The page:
Inclusive Trick or Treating Tips
Inclusive Trick or Treating Tips
As Halloween approaches, it’s time to plan out our ways to celebrate this spooky season! Costumes, fun snacks, ghostly decorations, and fun fall activities are the highlight of the season. Halloween itself takes a lot of preparation, between planning your night, finding a costume, buying candy, and everything else that goes into making Halloween fun! This Halloween season, we want to share 5 tips on how to make trick-or-treating inclusive for kids of ALL abilities!
Tips to Create an Inclusive Trick-Or-Treating Experience for All Kids
1. Hand Candy To Kids Instead of Having them Take It
Lending a helping hand can often make children feel safe and included. It’s important to be aware that not all children will be able to or comfortable with reaching into a basket of candy. In moments like these, it may be beneficial to hand them the candy or place it in their bag yourself! This can alleviate pressure from the child allowing them to focus more on their enjoyment of the holiday. Simple acts such as placing candy into a child’s bag can make a big difference in their Halloween experience!
2. Be Mindful of Quiet Kids
Be mindful that not every child is verbal. If a child does not say “trick-or-treat” or offer a thank you, it may be because they are non-verbal or have a disability that affects speech. Being understanding and considerate of all children can make all the difference.
3. Do Not Point Out a Lack of Costume
Costumes can be overwhelming, itchy or uncomfortable for many children. Some children may not be able to wear costumes or only be able to wear them for short periods of time due to sensory issues. Some children may not have costumes because their family could not afford them. All children deserve to be included, whether in full costume, partial costume or no costume. Offer them candy as well, and allow them to participate in other ways if possible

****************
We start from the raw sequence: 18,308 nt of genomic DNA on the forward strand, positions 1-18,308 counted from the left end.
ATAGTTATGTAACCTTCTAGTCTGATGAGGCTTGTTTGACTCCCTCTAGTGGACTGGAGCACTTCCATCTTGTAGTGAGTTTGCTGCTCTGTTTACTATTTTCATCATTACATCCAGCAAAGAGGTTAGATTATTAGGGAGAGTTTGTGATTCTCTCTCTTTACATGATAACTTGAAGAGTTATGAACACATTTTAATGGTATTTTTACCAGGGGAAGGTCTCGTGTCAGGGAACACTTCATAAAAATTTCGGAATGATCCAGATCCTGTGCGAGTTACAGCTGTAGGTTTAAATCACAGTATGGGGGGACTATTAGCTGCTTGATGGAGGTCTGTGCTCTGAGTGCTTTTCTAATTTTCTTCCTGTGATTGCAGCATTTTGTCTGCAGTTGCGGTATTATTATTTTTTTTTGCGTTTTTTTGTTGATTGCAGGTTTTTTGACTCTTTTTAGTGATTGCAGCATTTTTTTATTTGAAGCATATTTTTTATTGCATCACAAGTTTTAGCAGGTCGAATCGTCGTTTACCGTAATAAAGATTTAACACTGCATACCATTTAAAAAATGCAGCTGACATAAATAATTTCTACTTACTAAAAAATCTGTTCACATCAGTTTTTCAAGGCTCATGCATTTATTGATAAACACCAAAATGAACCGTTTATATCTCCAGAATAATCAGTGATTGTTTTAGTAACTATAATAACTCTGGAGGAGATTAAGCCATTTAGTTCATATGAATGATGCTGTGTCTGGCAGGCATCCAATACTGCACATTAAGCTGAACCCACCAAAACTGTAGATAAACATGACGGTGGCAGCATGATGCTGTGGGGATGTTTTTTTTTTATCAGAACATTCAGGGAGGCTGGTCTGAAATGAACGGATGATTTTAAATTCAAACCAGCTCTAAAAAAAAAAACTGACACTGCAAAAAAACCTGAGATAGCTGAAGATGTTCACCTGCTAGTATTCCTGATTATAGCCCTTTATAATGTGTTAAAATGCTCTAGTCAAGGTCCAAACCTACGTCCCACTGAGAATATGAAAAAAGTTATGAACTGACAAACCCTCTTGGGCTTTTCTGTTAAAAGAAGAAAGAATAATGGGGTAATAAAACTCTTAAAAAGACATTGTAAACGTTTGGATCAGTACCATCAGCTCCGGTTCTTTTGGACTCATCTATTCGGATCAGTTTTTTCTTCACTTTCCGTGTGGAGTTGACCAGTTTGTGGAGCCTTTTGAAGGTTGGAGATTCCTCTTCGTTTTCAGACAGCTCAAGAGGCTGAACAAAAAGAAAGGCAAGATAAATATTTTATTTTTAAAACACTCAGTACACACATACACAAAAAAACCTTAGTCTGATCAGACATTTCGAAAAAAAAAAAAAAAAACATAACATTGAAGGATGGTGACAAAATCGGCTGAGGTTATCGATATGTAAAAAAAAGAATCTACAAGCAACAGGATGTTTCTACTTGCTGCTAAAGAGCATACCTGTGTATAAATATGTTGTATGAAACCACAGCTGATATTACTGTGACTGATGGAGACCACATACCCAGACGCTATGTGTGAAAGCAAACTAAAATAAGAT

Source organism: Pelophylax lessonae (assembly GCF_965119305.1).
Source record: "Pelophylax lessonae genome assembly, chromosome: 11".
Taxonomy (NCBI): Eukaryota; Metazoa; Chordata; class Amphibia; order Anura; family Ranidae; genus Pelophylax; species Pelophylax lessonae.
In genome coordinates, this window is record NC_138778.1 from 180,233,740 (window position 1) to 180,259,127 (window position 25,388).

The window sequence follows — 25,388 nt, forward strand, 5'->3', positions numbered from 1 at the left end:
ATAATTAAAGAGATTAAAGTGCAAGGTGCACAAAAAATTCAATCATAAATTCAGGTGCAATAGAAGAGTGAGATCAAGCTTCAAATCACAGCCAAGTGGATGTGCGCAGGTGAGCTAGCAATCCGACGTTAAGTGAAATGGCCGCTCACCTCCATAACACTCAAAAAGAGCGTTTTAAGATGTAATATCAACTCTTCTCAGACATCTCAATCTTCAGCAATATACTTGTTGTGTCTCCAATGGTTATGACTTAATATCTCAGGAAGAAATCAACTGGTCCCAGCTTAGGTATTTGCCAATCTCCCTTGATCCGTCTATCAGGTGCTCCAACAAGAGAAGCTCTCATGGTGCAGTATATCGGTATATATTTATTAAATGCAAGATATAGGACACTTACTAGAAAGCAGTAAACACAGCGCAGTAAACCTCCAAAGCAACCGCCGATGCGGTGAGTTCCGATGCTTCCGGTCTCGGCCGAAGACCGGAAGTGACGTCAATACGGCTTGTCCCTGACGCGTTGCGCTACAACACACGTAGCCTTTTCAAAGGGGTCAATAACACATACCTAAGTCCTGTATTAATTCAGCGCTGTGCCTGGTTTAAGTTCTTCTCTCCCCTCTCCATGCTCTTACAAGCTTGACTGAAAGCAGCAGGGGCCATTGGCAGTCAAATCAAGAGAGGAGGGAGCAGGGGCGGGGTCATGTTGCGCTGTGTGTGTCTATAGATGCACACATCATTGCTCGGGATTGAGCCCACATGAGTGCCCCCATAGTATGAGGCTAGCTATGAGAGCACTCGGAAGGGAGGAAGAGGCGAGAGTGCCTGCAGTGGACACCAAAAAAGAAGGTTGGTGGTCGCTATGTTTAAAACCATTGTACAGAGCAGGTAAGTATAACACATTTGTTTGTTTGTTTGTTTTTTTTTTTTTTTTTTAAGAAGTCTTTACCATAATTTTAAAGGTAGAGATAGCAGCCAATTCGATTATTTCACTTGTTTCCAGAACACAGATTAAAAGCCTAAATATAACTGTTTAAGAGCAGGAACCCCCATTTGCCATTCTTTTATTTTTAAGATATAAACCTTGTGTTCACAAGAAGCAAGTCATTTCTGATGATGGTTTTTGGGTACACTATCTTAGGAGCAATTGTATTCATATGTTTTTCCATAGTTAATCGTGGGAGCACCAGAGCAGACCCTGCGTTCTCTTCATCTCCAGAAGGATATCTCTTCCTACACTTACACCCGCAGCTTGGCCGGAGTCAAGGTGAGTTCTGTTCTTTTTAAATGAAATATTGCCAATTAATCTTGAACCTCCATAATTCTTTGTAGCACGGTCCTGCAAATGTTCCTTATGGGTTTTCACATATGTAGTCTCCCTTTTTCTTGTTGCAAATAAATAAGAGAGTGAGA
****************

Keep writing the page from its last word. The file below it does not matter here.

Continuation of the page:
4. Consider Having Non-Food Items for Those With Allergies
Approximately 1 in every 13 children in the United States has a food allergy and many Halloween candies contain the most common allergens. Food allergies are dangerous and, in some cases, life-threatening. It may be helpful to have a few non-food items such as small toys for children who cannot eat certain candies due to allergies or dietary restrictions. Popular options include pencils, glow sticks, necklaces, stickers, balloons and bubbles. We highly recommend checking out the Teal Pumpkin Project to learn more about allergy friendly treats!
5. Avoid Decorations that are Startling or Loud
We know that many Halloween decorations are often loud and scary, however as you are preparing to decorate please take into consideration that some children are sensitive to loud noises. Try to make the location where treats are handed out, well-lit and free of sensory triggers such as strobe lights, loud music, motion triggered decorations and fog machines. We also recommend keeping pets indoors at all times. This will keep both your furry best friend safe, and create an environment of inclusion for all children.
Hopefully these tips will help you and your family to have a safe and spook-tacular Halloween!